(Reuters) – Socialist President Francois Hollande unveiled higher levies on business and a 75-percent tax for the super-rich on Friday in a 2013 budget aimed at showing France has the fiscal rigor to remain at the core of the euro zone.
The package aims to recoup 30 billion euros ($39 billion) for the public purse with a goal of narrowing the deficit to 3.0 percent of national output next year from 4.5 percent this year – France’s toughest single belt-tightening in 30 years.
But the budget dismayed business and pro-reform lobbyists by preferring tax hikes and a simple freeze of France’s high public spending to attacking ministerial budgets as Spain did this week in its battle to avoid an international bailout.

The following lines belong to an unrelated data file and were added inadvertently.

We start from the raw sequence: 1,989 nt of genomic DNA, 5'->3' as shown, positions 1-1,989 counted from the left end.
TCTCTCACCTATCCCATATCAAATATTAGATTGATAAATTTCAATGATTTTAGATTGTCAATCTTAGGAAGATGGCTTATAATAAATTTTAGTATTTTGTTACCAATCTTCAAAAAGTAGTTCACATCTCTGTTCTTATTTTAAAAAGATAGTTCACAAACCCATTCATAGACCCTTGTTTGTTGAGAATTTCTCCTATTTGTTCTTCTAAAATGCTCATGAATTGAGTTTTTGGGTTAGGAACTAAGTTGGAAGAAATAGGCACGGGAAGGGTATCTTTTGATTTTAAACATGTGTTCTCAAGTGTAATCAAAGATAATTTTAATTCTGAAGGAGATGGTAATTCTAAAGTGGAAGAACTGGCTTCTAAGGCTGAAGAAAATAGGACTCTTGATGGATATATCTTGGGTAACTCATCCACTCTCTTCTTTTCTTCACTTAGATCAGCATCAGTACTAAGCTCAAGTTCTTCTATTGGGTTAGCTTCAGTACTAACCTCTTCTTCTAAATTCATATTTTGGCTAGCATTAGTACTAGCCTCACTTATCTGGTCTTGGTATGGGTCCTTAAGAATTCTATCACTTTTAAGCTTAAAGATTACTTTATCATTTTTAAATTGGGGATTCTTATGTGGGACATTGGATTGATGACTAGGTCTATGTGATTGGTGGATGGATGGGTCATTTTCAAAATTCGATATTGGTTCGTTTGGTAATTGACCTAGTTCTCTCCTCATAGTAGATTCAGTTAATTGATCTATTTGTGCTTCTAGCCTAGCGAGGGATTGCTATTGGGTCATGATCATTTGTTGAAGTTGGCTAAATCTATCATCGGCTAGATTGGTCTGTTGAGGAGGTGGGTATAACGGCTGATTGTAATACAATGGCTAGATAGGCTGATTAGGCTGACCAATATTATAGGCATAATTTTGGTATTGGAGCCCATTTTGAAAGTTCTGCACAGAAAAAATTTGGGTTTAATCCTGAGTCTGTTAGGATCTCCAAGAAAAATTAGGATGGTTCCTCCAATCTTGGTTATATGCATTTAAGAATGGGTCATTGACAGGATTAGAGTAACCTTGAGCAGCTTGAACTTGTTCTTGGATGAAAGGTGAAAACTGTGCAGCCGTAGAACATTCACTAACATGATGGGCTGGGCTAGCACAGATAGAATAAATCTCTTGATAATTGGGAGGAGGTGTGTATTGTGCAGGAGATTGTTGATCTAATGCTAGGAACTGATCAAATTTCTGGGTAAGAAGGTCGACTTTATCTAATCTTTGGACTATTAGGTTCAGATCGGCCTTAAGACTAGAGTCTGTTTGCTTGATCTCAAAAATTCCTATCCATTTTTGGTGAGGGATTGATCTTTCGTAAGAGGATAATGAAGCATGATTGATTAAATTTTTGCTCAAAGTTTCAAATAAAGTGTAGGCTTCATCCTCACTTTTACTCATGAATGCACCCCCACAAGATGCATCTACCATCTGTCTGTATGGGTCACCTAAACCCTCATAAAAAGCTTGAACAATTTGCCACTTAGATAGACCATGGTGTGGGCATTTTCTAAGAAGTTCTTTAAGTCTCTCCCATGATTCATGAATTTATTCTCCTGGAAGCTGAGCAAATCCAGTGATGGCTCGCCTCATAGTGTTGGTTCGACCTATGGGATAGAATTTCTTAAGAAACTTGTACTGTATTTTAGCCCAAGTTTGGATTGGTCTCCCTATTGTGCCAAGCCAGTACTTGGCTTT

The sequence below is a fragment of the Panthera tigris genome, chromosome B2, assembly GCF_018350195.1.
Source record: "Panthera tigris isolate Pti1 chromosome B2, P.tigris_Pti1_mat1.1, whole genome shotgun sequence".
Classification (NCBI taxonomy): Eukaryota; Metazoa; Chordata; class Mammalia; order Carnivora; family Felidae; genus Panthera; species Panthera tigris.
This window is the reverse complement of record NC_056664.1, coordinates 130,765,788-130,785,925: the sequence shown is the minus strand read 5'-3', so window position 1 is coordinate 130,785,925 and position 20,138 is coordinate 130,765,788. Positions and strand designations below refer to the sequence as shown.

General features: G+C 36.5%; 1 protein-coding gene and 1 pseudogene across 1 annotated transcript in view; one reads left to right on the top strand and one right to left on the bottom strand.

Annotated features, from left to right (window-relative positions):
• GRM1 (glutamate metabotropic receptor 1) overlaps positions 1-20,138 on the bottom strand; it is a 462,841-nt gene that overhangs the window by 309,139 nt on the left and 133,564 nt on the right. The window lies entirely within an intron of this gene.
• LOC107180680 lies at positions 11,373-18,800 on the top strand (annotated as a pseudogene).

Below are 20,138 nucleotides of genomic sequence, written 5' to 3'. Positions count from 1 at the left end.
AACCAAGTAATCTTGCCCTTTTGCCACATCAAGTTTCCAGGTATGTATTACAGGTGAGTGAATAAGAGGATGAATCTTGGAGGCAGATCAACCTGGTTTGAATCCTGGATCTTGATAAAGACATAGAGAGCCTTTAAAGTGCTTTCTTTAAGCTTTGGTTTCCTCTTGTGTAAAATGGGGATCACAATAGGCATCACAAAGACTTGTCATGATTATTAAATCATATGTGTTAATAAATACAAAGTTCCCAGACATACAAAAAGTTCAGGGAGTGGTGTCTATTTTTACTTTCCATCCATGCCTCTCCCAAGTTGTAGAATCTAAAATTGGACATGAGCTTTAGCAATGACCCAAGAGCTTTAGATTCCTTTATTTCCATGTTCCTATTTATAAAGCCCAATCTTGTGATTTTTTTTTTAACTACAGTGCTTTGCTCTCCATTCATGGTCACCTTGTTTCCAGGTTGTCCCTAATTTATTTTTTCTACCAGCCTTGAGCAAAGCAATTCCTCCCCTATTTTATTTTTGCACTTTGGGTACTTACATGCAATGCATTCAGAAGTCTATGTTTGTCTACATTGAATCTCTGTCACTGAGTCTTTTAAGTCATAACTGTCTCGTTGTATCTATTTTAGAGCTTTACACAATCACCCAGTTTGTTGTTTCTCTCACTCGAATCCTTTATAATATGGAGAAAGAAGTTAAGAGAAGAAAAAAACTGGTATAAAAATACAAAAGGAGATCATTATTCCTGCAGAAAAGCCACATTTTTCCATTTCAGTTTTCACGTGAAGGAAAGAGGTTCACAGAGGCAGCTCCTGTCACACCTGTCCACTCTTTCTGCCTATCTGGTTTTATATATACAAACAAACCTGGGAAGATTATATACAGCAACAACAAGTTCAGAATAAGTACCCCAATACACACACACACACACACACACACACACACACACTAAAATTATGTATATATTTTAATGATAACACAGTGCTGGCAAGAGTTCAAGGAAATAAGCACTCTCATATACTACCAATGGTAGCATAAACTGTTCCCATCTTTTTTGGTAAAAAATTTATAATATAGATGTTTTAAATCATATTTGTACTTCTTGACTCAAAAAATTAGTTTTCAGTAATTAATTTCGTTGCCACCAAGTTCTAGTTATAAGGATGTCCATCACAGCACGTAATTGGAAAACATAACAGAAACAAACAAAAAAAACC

With record unemployment and a barrage of data pointing to economic stagnation, there were also fears the deficit target will slip as France falls short of the modest 0.8 percent economic growth rate on which it is banking for next year.
“This is a fighting budget to get the country back on the rails,” Prime Minister Jean-Marc Ayrault said, adding that the 0.8 percent growth target was “realistic and ambitious”.
“It is a budget which aims to bring back confidence and to break this spiral of debt that gets bigger and bigger.”